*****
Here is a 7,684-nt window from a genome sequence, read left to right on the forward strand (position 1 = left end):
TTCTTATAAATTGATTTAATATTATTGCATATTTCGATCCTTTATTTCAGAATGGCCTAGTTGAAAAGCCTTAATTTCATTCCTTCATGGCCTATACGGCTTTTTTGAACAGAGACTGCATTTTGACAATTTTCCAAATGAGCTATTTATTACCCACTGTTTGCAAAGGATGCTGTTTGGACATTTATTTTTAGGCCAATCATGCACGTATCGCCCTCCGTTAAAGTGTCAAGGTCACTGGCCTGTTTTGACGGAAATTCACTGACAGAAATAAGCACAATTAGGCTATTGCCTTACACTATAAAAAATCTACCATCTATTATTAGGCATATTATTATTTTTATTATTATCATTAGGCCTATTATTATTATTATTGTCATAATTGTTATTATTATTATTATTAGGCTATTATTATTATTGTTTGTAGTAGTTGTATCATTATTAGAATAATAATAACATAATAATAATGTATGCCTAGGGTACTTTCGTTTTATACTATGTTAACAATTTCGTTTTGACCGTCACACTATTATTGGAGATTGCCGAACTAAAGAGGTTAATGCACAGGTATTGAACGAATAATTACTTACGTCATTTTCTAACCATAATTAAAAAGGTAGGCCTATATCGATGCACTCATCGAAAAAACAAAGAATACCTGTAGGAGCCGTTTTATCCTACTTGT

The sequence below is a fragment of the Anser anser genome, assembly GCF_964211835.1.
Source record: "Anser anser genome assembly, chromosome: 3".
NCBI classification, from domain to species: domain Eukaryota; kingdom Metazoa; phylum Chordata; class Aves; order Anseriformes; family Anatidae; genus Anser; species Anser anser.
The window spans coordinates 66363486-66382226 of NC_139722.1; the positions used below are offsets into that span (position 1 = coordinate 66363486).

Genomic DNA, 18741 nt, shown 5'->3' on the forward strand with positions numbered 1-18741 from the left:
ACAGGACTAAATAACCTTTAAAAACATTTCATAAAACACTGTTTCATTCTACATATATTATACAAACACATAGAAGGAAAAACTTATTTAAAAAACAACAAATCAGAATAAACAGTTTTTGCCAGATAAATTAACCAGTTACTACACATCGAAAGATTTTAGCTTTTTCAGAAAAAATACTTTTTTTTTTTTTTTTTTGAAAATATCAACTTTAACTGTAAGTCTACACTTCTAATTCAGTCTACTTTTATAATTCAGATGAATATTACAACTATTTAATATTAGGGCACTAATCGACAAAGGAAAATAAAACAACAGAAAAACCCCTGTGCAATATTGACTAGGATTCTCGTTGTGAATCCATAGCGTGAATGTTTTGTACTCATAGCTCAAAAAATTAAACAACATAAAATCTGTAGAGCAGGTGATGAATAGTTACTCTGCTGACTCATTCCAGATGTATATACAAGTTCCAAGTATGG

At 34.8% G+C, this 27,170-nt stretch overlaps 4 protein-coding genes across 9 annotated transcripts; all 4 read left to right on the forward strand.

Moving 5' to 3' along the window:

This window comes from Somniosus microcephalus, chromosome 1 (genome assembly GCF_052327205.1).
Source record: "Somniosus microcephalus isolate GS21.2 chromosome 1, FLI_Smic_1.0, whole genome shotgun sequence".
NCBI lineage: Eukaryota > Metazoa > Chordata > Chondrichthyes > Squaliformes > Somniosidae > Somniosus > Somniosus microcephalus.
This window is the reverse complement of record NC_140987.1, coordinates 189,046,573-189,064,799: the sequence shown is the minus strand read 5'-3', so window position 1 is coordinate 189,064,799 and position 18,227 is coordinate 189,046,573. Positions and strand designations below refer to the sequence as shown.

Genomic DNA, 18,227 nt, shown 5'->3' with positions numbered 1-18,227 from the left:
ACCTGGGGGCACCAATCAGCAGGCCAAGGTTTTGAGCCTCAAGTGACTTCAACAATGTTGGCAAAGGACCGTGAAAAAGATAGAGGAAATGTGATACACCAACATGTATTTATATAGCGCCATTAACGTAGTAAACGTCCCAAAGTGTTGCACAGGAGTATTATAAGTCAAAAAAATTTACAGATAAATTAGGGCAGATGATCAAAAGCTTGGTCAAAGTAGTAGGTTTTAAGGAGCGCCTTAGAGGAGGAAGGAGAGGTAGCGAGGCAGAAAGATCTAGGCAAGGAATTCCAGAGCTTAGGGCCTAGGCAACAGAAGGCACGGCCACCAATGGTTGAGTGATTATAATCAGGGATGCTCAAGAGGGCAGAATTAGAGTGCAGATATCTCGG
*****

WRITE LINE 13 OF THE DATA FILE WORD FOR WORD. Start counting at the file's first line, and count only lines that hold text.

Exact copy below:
NCBI lineage: Eukaryota > Metazoa > Chordata > Chondrichthyes > Squaliformes > Somniosidae > Somniosus > Somniosus microcephalus.